"The Emigrants" by W. G. Sebald

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“The Emigrants” affects us very deeply, and it does this with a subtle, relentless buildup of man’s inhumanity to our chief characters, who are quite a sympathetic lot. This book has woven its enigmatic spell on some highly prominent readers, like Cynthia Ozick, Michael Dirda, Susan Sontag, and A.S. Byatt. W.G. Sebald brought this book out in German in 1992, and I want to give extra props to the translator, Michael Hulse, who captures the somber and straightforward prose so beautifully. This gem requires and deserves your attention like only a few other books.

The book’s main framework consists of a first-person narrator’s efforts to research the history of relatives and acquaintances who left Germany or other European countries for England in the 20th Century. In due course we learn these characters were fleeing Nazi ascendancy. The brief first section actually focuses on a seemingly random individual, but in fact, the character of Dr. Selwyn sets the tone for all the other emigrants: “The years of the second war, and the decades after, were a blinding, bad time for me, about which I could not say a thing, even if I wanted to.” Shortly after moving away from the property the narrator and his wife had rented from the doctor, they learn of his suicide. The lives of the other characters often lead them to suicide, too.

The language in this quiet unquiet book makes us think of simple magazine pieces, written to elucidate the lives of some individual or other. The tone is rather light and distant, and never threatens to bog the reader down in emotion. But impossible to miss: the devastation of the Diaspora and the utter impossibility of remembering or discussing the Nazi regime. The first section, a kind of introduction although not marked as such, concludes with our narrator realizing that the dead come back to us, and he further concludes that they deserve to have their stories told.

A series of characters take us, Virgil-like, through varied versions of hell, but these are hells of frustration, of inefficacy. There is no help on Earth for the despised and reviled Jew. Sections dealing with two prominent characters take into account these characters’ visits to respective cities, each freighted with symbolic importance. The narrator’s great-uncle Ambros travels with his master to Jerusalem just before the First World War. They find a practical ruin. Everywhere, springs have dried up, once-spectacular buildings and temples have sunk and fallen, waste clogs the streets, and the city, even with its untold shrines, churches, and missions, appears abandoned. Later in the book, the narrator moves to Manchester, in the U.K., the onetime humming hub of the Industrial Revolution. There he visits with Max Ferber, an artist convinced of his own failure, and who works at painting in an odd, physical way, that leaves dried paint droppings and coal dust inches deep on the floor of his studio. Here too, the once proud, globally important city falls into ruin, dries up, its heyday long past.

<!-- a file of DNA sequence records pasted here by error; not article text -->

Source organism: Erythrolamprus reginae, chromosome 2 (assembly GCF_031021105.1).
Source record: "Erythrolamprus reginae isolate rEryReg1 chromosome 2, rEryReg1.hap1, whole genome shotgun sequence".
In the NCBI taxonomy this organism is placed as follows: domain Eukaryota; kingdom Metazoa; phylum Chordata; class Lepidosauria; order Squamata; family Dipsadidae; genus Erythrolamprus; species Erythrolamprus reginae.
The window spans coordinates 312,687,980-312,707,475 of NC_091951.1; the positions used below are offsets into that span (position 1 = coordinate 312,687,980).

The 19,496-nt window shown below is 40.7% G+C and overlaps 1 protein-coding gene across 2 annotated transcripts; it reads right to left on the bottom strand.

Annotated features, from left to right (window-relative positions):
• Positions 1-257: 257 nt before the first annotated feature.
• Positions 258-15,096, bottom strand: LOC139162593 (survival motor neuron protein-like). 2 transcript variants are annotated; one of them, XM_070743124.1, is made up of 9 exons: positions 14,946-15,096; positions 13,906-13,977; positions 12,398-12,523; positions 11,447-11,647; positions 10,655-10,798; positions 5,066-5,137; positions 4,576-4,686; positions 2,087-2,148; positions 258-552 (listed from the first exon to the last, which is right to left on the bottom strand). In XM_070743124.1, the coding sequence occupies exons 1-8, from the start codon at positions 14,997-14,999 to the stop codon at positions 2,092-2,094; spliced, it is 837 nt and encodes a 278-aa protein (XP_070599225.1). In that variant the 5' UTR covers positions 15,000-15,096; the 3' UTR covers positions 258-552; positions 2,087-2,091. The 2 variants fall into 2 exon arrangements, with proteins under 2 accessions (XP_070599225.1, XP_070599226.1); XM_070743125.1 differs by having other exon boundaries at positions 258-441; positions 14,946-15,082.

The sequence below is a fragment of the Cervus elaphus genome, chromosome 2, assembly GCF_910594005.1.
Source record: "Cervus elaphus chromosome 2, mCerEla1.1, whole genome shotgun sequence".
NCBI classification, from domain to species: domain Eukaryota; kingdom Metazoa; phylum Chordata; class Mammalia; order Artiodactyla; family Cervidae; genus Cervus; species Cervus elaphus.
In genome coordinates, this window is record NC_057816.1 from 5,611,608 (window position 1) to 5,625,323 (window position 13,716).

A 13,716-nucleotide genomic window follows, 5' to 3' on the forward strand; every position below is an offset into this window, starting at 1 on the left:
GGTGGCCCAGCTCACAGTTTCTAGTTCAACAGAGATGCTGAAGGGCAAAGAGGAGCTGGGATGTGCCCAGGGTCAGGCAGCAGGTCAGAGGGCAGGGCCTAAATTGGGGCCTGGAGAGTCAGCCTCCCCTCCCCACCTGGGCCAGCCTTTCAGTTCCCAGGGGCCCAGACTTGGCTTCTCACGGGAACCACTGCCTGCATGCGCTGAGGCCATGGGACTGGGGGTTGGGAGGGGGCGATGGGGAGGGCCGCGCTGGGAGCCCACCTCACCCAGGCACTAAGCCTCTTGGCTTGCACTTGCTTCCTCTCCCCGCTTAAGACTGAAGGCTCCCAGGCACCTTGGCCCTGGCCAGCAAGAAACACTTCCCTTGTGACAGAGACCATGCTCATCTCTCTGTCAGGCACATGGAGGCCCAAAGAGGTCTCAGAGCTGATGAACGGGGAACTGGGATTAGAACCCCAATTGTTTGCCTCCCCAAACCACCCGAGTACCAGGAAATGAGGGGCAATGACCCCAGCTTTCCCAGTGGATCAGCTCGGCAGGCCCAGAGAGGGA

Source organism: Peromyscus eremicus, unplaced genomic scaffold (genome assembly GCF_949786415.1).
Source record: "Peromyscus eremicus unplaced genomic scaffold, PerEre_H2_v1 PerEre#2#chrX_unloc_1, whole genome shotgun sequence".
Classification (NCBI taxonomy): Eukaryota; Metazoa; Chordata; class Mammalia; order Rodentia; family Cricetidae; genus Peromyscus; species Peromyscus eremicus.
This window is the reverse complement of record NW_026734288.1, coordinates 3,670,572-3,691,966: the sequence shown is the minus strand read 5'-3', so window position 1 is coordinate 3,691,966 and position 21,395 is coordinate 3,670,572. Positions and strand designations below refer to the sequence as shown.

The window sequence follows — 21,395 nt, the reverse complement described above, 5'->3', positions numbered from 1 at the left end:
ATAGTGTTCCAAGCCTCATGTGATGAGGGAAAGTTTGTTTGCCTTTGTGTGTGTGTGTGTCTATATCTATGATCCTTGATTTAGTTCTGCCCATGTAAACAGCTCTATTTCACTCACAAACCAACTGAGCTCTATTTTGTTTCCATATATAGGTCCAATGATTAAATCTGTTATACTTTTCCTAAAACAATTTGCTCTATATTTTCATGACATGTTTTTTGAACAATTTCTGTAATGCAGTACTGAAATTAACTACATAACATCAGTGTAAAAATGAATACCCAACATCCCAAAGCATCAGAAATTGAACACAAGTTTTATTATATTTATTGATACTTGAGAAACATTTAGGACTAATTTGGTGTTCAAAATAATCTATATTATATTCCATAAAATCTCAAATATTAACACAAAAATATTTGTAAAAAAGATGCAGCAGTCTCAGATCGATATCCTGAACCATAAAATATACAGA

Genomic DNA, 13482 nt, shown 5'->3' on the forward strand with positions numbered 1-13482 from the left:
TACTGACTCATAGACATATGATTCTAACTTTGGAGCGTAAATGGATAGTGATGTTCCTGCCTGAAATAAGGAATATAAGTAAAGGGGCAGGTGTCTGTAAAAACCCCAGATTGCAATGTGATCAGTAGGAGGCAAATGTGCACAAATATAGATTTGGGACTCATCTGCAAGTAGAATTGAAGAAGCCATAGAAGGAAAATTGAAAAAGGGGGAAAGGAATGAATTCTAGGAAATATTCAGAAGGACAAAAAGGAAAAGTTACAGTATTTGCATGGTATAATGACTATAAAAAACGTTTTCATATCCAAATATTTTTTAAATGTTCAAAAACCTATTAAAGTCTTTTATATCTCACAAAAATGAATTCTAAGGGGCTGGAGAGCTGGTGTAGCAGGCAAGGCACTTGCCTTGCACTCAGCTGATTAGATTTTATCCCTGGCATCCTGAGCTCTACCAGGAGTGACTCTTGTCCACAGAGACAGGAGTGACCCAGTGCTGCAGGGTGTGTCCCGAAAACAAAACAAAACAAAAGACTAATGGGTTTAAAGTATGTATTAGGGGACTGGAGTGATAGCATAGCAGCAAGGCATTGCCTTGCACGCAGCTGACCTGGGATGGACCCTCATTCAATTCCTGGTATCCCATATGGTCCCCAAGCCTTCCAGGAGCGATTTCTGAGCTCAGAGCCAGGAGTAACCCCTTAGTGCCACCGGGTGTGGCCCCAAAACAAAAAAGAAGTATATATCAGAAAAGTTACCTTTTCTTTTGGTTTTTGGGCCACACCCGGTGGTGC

And there it is: the center of the Jewish faith, the symbolic pinnacle which believers the world over acknowledge and cherish, lies devastated. All holy places, temples, shrines, and significant symbols – gone. And commerce, that other stalwart leg on which the Jewish community stood, lay in ruins as well. All crumbles to dust, forgotten in history's ultimate pogrom.

There is much here to explore and much to admire. I have not made a study of the critical literature that follows this book, but suffice it to say the language serves its ends splendidly, by placing before us, unadorned, the frank and violent prejudices that last to this day. Sebald shows us the great black hole: the unnamed and unspoken-of decades surrounding World War II, and the devastation they wreaked on a wide variety of individuals. A somber read, yes, but I promise you, a worthwhile one, one which won’t drag you down, but only make you think. And make you wonder at its creator, W.G. Sebald, and his unforgettable artistry.
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